What do you do when you’re not training?
My 9-5 job is as a postdoctoral cancer biology researcher at UCSF. Our team is trying to understand mechanisms of resistance to cancer therapies - and what novel strategies can we use to prevent this resistance developing. We’re primarily focused on tumors caused by defects in DNA damage repair genes, like BRCA1 and BRCA2. My pre-9AM “job” is a co-leader of the San Francisco tribe of the November Project free fitness cult movement (it’s not not a cult). By “job”, I mean we get paid in sweaty hugs, high fives and daily doses of inspiration from our Tribe. And I wouldn’t change that for the world!


What do you struggle with?
Fitting in these critical pieces of injury prevention that I need to be doing as an endurance athlete. After a long day in work and on the trails, sometimes the last thing you want to do is a session on the foam roller or yoga mat, and sitting on the couch with a half litre of cookie dough ice cream sounds much more enticing. I want to have longevity in this sport, so I’m trying to get better and better at making this a priority. (SIDENOTE: I did roll for 5 minutes before typing this answer. I’m not there yet, but I’m getting there!)

What are you most proud of?
I only found my way into competitive trail running in early 2015. In fact, my main sporting passion over the previous decade was lacrosse. Back in 2012, I captained the Irish Lacrosse team to our first European Lacrosse Championship final after some big upsets over Germany, Netherlands and Sweden in the lead up to the final. Leading the team out onto the field the day will remain one of my proudest sporting moments. Unfortunately, we came out on the wrong side of a 15-5 scoreline against England that day.

From a running context, my proudest moment hasn’t come from one single race or event, but moreso it comes every week. I beam with pride when week in-week out I get to stand in front of and lead our tight-knit November Project Tribe with fellow co-leaders, Laura and Zip. This past Autumn, I organised a November Project/The North Face collaborative speaker series teaching people about different aspects of preparing yourself for your first utra. I saw 20+ of our members train and race their first ultra at The North Face Endurance Challenge in Marin, with many of these lads only taking up running over the past year or two. It has been pretty special to pass on this knowledge I’ve been lucky to obtain from the healthy running community.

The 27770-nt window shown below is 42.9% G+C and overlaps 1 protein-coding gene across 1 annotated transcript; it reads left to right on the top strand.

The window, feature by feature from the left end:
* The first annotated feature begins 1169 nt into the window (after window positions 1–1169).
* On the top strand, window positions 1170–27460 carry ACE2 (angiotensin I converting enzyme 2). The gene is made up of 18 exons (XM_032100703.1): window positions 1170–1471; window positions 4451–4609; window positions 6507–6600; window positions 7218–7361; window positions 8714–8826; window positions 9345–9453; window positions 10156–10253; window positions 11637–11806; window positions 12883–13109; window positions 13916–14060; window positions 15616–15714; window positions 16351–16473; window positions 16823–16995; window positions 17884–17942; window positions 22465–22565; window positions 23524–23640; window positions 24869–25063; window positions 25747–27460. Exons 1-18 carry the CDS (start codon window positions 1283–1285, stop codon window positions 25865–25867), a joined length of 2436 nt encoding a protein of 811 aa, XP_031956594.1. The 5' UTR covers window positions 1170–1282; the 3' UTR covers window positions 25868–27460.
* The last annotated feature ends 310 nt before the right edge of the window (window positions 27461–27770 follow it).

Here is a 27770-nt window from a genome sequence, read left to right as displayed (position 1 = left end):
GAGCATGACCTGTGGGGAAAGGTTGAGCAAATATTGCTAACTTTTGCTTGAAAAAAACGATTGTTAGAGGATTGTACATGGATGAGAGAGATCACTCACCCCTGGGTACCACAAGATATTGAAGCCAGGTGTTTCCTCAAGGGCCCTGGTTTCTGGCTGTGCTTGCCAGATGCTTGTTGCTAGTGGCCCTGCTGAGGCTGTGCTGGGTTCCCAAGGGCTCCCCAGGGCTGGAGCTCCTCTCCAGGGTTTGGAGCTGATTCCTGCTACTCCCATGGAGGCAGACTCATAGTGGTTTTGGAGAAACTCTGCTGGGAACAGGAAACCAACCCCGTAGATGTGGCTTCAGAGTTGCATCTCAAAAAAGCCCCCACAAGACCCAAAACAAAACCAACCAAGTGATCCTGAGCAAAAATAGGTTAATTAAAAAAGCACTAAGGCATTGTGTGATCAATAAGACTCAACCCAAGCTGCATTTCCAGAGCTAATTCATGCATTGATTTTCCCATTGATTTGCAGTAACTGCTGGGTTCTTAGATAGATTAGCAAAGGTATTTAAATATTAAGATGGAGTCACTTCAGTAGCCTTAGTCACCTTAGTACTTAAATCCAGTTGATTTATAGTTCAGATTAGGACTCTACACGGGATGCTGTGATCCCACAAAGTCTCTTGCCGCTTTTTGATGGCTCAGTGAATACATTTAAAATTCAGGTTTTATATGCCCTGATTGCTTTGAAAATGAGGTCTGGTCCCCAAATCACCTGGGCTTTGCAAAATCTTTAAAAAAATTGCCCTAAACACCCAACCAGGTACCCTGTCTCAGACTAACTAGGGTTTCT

Do you have a favorite quote?
"What’s the difference between knowledge and wisdom? Knowledge is knowing that tomato is a fruit. Wisdom is not putting it in a fruit salad." (Quote courtesy of legendary Irish rugby captain and Ireland’s favourite son, Brian O’Driscoll)

What does failure feel like?
In science, failure in an experiment is frequent and inevitable. We shouldn’t fear and bury our failures, but instead learn from them. I feel this is also the case in sport. Failure can feel like an emptiness, and setting a goal and not achieving it can leave a void. But in that void, a fire will kindle to go after that goal again. It’s all about handling those speed bumps and learning from them to help you better prepare to achieve that goal!

In your own words, define "hard"/"challenging".
Something that is challenging is, for me, an opportunity. It’s an opportunity to learn more about your body and mind. An opportunity to grow. To push you to your limits. To make you feel alive.

When did you last quit?
By only rolling for 5 minutes a couple of questions ago! But in all seriousness, I set myself the goal of a top 5 and sub 6:30 finish at December’s TNF 50 mile championships. Unfortunately, I had a rough stretch when I struggled through the large climbs from Stinson Beach (mile 30) and Muir Woods (mile 36), where I lost 15 or 20 valuable minutes and dropped back as far as 13th. At the time, it never crossed my mind to quit, but I did almost give up on believing I had a strong finish in me. But I persevered through the rough section, was able to get out of that dark place and closed strong over the last few climbs and descents - battling back to 9th place and a 6:39 finish. I took a lot from this episode. No matter how shitty your body and mind feels, you CAN get out of it. And you’ll be all the stronger from going through that experience.

Where can people follow your adventures?
You can find me @poleary87 on IG, Facebook and Twitter, and at my Strava profile ( Also if you happen to be traveling to one of the 33 November Project Tribes around the world, make sure you go join one of their free early morning workouts, or follow the movement @novemberproject on IG.